In -40C weather I once had a camera so cold that when I brought it inside at +19C the condensation turned to ice immediately, on the outside of the camera.  The camera was encased in a block of ice. In desperation, I used a hand warmer in a nearby toilet. The camera, a film Nikon, was functional once it was deiced.

 

Brilliant Bill, thank you. Those Canada Goose parkas look fantastic, but I'd be seeking out freezer rooms to be able to use it once back home 😎

 

The battery tips from you and others taken on board, purchasing another spare before we leave.

 

I note you use just a padded camera bag (the padding I assume offering a degree of insulation) as against the recommendation from others to use an airtight (or close to it) plastic bag. I might adopt a bit of a belt-and-braces approach until I can test this in the flesh.

 

thanks again, and to all who've assisted with advice etx. much appreciated.

 

DD

Edited by dustydingo
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1 hour ago, Ed Rooney said:

 

The message I'm getting is "don't go out."

 

😎 Edo, I'm travelling with my three girls to the other side of the world, having to sell a kidney on our return to pay for it . . . so trust me, not going out and seeing all there is to see is simply not an option 🌝

 

The girls say hello by the way.

 

DD

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And a big hello back to the girls. I know you as a very sensible dude, Dusty. I'm just joking around about the weather. As Mark Twain said: "Everybody talks about the weather but nobody does anything about it." 

 

Edo

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2 hours ago, dustydingo said:

 

I've read of the plastic bag procedure and did wonder if folk used to such conditions used it. Seems so ☺️

DD

 

 

The traveling I've done has been with a company of professional wildlife photographers who are used to taking people who don't necessarily have the most sophisticated equipment and their advice is often of the easiest variety. So for the dust in Africa they suggest pillowcases rather than the nicer Sea and Summit bags and for the arctic they suggest a plastic bag for transition from cold to warm. Also always a garbage bag to cover your bag in the zodiacs in case of.... oops, we are taking in water.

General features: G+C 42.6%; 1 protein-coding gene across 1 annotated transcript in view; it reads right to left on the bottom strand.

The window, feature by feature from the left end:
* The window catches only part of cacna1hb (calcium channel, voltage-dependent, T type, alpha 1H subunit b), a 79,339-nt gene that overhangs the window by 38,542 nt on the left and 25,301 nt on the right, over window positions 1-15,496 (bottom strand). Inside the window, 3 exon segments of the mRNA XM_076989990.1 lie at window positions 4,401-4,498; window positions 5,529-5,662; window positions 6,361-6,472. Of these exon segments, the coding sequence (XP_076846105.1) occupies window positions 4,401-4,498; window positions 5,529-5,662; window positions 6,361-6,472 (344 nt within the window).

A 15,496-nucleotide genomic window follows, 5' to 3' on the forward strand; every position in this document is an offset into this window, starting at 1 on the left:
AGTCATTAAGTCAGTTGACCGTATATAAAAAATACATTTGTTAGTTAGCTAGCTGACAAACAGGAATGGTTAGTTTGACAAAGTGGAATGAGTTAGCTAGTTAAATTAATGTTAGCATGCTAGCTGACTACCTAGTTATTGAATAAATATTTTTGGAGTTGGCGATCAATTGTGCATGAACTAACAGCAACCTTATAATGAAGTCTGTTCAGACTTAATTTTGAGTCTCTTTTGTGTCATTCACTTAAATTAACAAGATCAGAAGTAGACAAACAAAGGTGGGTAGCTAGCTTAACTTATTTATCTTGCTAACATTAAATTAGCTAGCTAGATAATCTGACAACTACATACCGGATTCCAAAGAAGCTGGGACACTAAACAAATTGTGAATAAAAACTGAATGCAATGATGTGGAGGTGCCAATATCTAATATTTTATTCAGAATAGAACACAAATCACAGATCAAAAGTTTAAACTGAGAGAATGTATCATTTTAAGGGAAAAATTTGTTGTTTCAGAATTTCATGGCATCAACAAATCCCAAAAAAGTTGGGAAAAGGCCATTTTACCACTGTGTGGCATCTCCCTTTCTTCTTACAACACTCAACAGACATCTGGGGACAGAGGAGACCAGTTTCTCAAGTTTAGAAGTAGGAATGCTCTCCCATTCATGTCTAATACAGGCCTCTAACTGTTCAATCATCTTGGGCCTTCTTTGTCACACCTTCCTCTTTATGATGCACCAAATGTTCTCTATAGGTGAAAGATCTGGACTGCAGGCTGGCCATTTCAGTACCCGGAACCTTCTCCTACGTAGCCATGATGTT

Paulette

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3 hours ago, Ed Rooney said:

And a big hello back to the girls. I know you as a very sensible dude, Dusty. I'm just joking around about the weather. As Mark Twain said: "Everybody talks about the weather but nobody does anything about it." 

 

Edo

 

So sorry we can't squeeze Liverpool into our long-planned itinerary, it would be very cool to meet up again. Of course, who knows what the rest of next year will bring 🤞:)

 

Dd

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1 hour ago, NYCat said:

 

The traveling I've done has been with a company of professional wildlife photographers who are used to taking people who don't necessarily have the most sophisticated equipment and their advice is often of the easiest variety. So for the dust in Africa they suggest pillowcases rather than the nicer Sea and Summit bags and for the arctic they suggest a plastic bag for transition from cold to warm. Also always a garbage bag to cover your bag in the zodiacs in case of.... oops, we are taking in water. 

 

Paulette

 

Thank you Paulette, the stock of plastic bags is on the increase. Zodiacs probably not in the plans at this stage :unsure:

 

DD

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12 hours ago, Ed Rooney said:

It's most discouraging that doctors tend to dismiss Raynaud's and other chronic conditions with a nod and a shrug of the shoulders. I don't suffer from Raynaud's but I do have three others. 

 

I don't know if you're familiar with the Mayo Clinic, Bryan, but they are considered the best there is in the USA:

 

https://www.mayoclinic.org/diseases-conditions/raynauds-disease/symptoms-causes/syc-20363571

 

 

 

Thanks for the link Edo.

 

 I've read it through, but I don't think my condition is sufficiently severe to require intervention. They more or less say the same as my Doctor, i.e. wrap up and stay warm!  Other folk suffer a lot worse, I have a relative who gets white fingers if she spends time near the fridges in a supermarket, and is then unable to deal with cash/cards at the checkouts.

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Back in the good old days of film...  I had two NIKON F's w/o meters or motors .  Once in Siberia I had one freeze to my forehead, had to use Vodka and a warm knife

to remove it.  Don't work in Siberia anymore, but my D800's seem to be OK in cold, Boston is not really that bad.  Keep them inside my jacket and always have a spare battery

in my pocket.  My favorite cold weather accessory are my SOREL's, the old original ones with the felt lining. 

 

One winter in Moscow we had to be out on the airport tarmac for hours and

the diaphragm lever, aperture, on my 600 f4 froze and shattered.

 

When I downhill ski I carry a Canon G9, started with a G2, inside my parka and it has always worked well.

 

Bryan,  Sorry to hear about your affliction with cold,  I hear Jamaica needs better stock.....